That other producers are taking a similar tack – single-variety wines gentle and fruity in flavor, bottled with simpler, cleaner and more colorful labels – became apparent as I joined Friend in tasting through many of the Spanish wines in his portfolio. Individually, these were the most impressive I tasted, some representative of the new wave, others more traditional.
▪ Barcelona Traditional Method Brut Cava ($14): Spain long has offered bargain-priced sparkling wine, and just in time for the year-end holidays comes this decidedly modern take. Made by California winemaker Russell Smith in the Penedes appellation of Spain, and using customary Spanish varieties as macabeo, parellada and pansa blanca, the wine is softly effervescent in the vein of prosecco, appealingly fruity, a bit sweet and traditional in its notes of yeast.
▪ Condes de Albarei Rias Baixas 2015 Albariño ($12): Condes de Albarei is a cooperative involving 362 grower-owners who turn out some 250,000 cases yearly. This snappy albariño is a model of precision and fidelity, delivering a stone-fruit and floral aroma, suggestions of fresh lime on the palate, and the crisp acidity that makes it ideal to pair with seafood.
▪ Barcelona 2014 Cataluna Red Blend ($12): A friendly, unassuming, immediately likable introduction to garnacha and tempranillo, each of which constitutes half of this sweet, juicy and spicy red.
▪ Basagoiti 2012 Crianza Rioja ($20): This is the kind of wine to account for Spain’s standing as a land of high-value red wines. A blend of 80 percent tempranillo, 15 percent graciano and 5 percent garnacha, it is one elegant, layered and lingering Rioja that sets itself apart from the rest of the pack for its imminent accessibility. Its smoky, dusty and dark-fruit flavors are punctuated with a note of mint, while its structure and acidity make it fitting for a wide assortment of tapas.
▪ Tionio 2013 Crianza Ribera del Duero ($32): Few wines suggest place as convincingly as this, though the place isn’t so much vineyard as noble setting, such as the large and echoing dining hall of a Spanish castle. Failing that, the wine’s build, assurance and complexity make it fitting for at least a noble cut of beef, such as prime rib. It’s made solely with the Spanish grape tinta fina, which translates here into a wine that Americans readily can understand for its lush fruit and supple tannins.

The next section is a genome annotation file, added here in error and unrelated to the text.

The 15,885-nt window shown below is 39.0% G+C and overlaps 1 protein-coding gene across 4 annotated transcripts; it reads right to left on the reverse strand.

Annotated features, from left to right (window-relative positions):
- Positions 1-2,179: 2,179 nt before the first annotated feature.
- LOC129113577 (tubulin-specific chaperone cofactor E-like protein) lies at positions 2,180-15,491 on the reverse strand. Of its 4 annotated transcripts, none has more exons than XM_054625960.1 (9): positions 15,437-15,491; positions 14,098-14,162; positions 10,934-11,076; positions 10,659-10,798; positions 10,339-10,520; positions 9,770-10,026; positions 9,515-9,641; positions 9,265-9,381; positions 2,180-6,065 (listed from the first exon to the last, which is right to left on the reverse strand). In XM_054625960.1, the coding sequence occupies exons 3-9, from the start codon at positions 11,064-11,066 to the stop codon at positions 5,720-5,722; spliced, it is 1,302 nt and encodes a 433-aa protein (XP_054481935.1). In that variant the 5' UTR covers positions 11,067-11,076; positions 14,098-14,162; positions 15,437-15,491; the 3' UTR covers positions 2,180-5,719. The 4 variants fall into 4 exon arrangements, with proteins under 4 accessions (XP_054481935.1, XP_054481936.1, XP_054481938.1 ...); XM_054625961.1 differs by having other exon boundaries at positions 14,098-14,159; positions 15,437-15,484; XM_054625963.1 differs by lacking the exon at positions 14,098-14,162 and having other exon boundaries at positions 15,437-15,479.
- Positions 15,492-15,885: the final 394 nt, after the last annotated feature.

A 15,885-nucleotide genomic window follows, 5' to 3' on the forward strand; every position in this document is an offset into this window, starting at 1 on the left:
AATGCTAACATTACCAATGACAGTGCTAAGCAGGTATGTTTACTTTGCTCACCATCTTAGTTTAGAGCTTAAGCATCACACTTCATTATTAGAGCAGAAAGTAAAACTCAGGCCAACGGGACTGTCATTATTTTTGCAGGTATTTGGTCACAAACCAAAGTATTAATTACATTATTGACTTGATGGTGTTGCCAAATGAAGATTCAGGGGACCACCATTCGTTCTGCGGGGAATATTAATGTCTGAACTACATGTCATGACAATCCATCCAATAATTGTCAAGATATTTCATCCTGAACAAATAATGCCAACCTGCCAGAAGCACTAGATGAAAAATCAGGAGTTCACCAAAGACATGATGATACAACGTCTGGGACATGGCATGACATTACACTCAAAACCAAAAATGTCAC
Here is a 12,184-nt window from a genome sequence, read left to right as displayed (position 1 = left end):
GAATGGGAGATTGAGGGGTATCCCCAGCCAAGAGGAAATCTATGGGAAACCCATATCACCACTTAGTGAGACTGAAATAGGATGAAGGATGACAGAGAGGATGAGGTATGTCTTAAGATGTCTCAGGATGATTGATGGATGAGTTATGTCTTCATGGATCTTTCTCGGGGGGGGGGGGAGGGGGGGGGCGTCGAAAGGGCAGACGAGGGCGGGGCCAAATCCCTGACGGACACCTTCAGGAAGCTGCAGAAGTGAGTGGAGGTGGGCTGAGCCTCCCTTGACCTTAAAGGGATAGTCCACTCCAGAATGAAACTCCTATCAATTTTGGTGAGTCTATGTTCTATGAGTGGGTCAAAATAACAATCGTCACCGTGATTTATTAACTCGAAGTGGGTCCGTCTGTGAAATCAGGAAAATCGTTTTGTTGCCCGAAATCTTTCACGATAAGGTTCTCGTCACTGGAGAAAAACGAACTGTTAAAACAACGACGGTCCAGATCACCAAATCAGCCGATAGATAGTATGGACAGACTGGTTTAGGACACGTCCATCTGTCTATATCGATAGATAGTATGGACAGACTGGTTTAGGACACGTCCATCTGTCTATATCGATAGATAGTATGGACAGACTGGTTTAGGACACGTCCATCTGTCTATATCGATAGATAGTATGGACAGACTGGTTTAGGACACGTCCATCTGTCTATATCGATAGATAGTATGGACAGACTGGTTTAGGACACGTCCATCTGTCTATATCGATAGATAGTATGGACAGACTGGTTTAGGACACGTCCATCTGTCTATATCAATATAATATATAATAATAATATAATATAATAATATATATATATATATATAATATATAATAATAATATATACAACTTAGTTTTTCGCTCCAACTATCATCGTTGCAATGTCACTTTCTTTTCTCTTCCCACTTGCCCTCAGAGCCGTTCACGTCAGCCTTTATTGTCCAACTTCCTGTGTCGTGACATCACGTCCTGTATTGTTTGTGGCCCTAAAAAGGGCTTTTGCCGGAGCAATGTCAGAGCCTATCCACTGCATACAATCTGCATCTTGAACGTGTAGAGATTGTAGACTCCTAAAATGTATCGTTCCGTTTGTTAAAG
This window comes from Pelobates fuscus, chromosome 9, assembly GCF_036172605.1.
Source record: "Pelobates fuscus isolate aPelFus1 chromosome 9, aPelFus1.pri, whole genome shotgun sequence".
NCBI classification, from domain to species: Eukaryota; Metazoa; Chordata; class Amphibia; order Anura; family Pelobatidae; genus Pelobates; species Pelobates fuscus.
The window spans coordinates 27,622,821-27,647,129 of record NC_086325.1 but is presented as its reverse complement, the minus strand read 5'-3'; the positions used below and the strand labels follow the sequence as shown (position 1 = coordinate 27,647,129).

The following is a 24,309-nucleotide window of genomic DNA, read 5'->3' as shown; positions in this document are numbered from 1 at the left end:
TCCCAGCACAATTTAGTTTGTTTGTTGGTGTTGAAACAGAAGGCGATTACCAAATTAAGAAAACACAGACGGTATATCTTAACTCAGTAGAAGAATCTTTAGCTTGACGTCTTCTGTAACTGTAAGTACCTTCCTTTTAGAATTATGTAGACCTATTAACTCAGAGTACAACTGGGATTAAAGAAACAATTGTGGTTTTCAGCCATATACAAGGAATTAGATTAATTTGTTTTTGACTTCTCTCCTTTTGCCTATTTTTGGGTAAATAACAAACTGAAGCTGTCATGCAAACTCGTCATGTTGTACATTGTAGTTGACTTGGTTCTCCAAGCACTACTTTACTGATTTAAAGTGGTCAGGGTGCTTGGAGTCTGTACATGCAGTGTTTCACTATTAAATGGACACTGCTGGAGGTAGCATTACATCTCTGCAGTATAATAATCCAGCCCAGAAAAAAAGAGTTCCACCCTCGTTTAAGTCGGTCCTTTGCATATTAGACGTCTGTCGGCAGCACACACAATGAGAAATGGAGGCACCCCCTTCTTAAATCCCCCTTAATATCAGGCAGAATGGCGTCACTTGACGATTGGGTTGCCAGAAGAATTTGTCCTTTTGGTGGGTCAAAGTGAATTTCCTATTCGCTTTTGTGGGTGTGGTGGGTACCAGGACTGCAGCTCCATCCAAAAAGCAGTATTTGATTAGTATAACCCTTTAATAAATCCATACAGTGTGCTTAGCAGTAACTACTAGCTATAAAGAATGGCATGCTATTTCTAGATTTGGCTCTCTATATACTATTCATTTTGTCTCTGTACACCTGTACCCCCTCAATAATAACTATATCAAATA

▪ Portal del Montsant 2013 Bruberry ($25): From a relatively new denomination of origin (Montsant, recognized in 2001) and a relatively new brand (Portal del Montsant, founded in 2003), “Bruberry” sounds youthful and playful, though the name was inspired by the history of the area that plays host to the winery. The wine, however, is unapologetically modern. Bruberry is at once a firm and angular yet friendly and balanced blend of carignan (48 percent), grenache (43 percent) and syrah (9 percent).
▪ Portal del Montsant 2010 Santbru Carinyenes Velles ($45): From vines ranging between 50 and 70 years old in the Catalonia region of northern Spain, Santbru is an exceptionally alert and multifaceted blend of 85 percent carignan and 15 percent grenache. It opens with vivacious suggestions of raspberries, blackberries and cherries but moves through a field of nettles to the tack shed, where it evokes the leather and metal of a finely equipped Spanish equestrian. It’s a husky wine, with firm tannins that call for it to be set aside for a few years, but if you don’t want to wait, serve it with a well-marbled slab of beef.
Wine critic and competition judge Mike Dunne’s selections are based solely on open and blind tastings, judging at competitions, and visits to wine regions. He can be reached at firstname.lastname@example.org.